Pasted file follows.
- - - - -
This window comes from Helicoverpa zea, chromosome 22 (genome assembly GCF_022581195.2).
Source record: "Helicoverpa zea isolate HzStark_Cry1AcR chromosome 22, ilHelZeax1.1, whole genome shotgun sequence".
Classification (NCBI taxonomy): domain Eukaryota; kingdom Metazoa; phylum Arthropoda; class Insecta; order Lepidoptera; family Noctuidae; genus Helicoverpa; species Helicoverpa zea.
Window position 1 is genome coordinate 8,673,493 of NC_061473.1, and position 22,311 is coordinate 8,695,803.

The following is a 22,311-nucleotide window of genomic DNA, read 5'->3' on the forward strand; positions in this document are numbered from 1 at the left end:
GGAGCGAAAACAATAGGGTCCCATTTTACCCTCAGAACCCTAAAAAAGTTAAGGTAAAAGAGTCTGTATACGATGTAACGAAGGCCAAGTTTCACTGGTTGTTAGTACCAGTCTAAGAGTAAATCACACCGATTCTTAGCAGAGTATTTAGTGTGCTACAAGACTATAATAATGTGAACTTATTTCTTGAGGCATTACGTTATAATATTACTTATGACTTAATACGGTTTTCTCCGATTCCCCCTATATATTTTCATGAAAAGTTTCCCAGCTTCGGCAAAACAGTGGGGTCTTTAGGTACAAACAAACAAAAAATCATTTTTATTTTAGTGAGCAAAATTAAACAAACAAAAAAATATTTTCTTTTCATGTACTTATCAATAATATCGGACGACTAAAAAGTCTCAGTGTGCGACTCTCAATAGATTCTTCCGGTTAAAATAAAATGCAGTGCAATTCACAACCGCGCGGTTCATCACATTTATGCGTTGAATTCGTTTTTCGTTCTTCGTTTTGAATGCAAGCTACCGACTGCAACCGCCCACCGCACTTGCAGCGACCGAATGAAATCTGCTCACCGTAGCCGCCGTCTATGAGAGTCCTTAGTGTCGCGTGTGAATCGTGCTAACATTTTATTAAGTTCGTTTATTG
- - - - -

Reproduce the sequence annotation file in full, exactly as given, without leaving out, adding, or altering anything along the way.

This window comes from Helicoverpa zea, chromosome 22 (genome assembly GCF_022581195.2).
Source record: "Helicoverpa zea isolate HzStark_Cry1AcR chromosome 22, ilHelZeax1.1, whole genome shotgun sequence".
Classification (NCBI taxonomy): domain Eukaryota; kingdom Metazoa; phylum Arthropoda; class Insecta; order Lepidoptera; family Noctuidae; genus Helicoverpa; species Helicoverpa zea.
Window position 1 is genome coordinate 8,673,493 of NC_061473.1, and position 22,311 is coordinate 8,695,803.

The following is a 22,311-nucleotide window of genomic DNA, read 5'->3' on the forward strand; positions in this document are numbered from 1 at the left end:
GGAGCGAAAACAATAGGGTCCCATTTTACCCTCAGAACCCTAAAAAAGTTAAGGTAAAAGAGTCTGTATACGATGTAACGAAGGCCAAGTTTCACTGGTTGTTAGTACCAGTCTAAGAGTAAATCACACCGATTCTTAGCAGAGTATTTAGTGTGCTACAAGACTATAATAATGTGAACTTATTTCTTGAGGCATTACGTTATAATATTACTTATGACTTAATACGGTTTTCTCCGATTCCCCCTATATATTTTCATGAAAAGTTTCCCAGCTTCGGCAAAACAGTGGGGTCTTTAGGTACAAACAAACAAAAAATCATTTTTATTTTAGTGAGCAAAATTAAACAAACAAAAAAATATTTTCTTTTCATGTACTTATCAATAATATCGGACGACTAAAAAGTCTCAGTGTGCGACTCTCAATAGATTCTTCCGGTTAAAATAAAATGCAGTGCAATTCACAACCGCGCGGTTCATCACATTTATGCGTTGAATTCGTTTTTCGTTCTTCGTTTTGAATGCAAGCTACCGACTGCAACCGCCCACCGCACTTGCAGCGACCGAATGAAATCTGCTCACCGTAGCCGCCGTCTATGAGAGTCCTTAGTGTCGCGTGTGAATCGTGCTAACATTTTATTAAGTTCGTTTATTG